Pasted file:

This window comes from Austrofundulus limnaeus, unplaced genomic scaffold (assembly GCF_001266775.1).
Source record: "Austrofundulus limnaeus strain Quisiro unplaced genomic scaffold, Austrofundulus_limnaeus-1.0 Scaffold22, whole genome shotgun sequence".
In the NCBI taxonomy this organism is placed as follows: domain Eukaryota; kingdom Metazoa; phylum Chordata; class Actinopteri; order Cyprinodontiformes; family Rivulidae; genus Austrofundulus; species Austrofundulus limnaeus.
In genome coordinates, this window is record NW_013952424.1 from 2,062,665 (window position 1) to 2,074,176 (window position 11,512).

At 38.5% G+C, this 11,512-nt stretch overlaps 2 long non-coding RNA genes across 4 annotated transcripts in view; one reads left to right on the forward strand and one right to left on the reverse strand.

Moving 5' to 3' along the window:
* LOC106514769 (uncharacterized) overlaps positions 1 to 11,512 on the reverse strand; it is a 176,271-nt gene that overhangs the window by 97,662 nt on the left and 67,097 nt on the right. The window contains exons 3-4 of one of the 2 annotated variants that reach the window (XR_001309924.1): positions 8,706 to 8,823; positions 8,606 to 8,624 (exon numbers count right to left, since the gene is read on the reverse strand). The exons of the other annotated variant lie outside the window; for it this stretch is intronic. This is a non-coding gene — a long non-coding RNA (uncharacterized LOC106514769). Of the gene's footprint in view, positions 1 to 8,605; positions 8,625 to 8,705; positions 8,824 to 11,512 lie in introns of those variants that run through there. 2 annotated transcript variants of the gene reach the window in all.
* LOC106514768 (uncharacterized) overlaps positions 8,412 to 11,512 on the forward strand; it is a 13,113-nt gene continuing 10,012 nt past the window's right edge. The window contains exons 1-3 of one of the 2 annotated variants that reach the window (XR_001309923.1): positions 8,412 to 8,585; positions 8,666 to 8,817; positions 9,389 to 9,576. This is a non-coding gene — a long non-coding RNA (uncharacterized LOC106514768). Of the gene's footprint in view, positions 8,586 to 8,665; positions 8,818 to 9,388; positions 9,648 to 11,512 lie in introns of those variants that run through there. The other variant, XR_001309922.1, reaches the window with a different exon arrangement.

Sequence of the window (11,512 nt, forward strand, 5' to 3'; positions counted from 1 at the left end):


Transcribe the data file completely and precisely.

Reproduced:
This window comes from Austrofundulus limnaeus, unplaced genomic scaffold (assembly GCF_001266775.1).
Source record: "Austrofundulus limnaeus strain Quisiro unplaced genomic scaffold, Austrofundulus_limnaeus-1.0 Scaffold22, whole genome shotgun sequence".
In the NCBI taxonomy this organism is placed as follows: domain Eukaryota; kingdom Metazoa; phylum Chordata; class Actinopteri; order Cyprinodontiformes; family Rivulidae; genus Austrofundulus; species Austrofundulus limnaeus.
In genome coordinates, this window is record NW_013952424.1 from 2,062,665 (window position 1) to 2,074,176 (window position 11,512).

At 38.5% G+C, this 11,512-nt stretch overlaps 2 long non-coding RNA genes across 4 annotated transcripts in view; one reads left to right on the forward strand and one right to left on the reverse strand.

Moving 5' to 3' along the window:
* LOC106514769 (uncharacterized) overlaps positions 1 to 11,512 on the reverse strand; it is a 176,271-nt gene that overhangs the window by 97,662 nt on the left and 67,097 nt on the right. The window contains exons 3-4 of one of the 2 annotated variants that reach the window (XR_001309924.1): positions 8,706 to 8,823; positions 8,606 to 8,624 (exon numbers count right to left, since the gene is read on the reverse strand). The exons of the other annotated variant lie outside the window; for it this stretch is intronic. This is a non-coding gene — a long non-coding RNA (uncharacterized LOC106514769). Of the gene's footprint in view, positions 1 to 8,605; positions 8,625 to 8,705; positions 8,824 to 11,512 lie in introns of those variants that run through there. 2 annotated transcript variants of the gene reach the window in all.
* LOC106514768 (uncharacterized) overlaps positions 8,412 to 11,512 on the forward strand; it is a 13,113-nt gene continuing 10,012 nt past the window's right edge. The window contains exons 1-3 of one of the 2 annotated variants that reach the window (XR_001309923.1): positions 8,412 to 8,585; positions 8,666 to 8,817; positions 9,389 to 9,576. This is a non-coding gene — a long non-coding RNA (uncharacterized LOC106514768). Of the gene's footprint in view, positions 8,586 to 8,665; positions 8,818 to 9,388; positions 9,648 to 11,512 lie in introns of those variants that run through there. The other variant, XR_001309922.1, reaches the window with a different exon arrangement.

Sequence of the window (11,512 nt, forward strand, 5' to 3'; positions counted from 1 at the left end):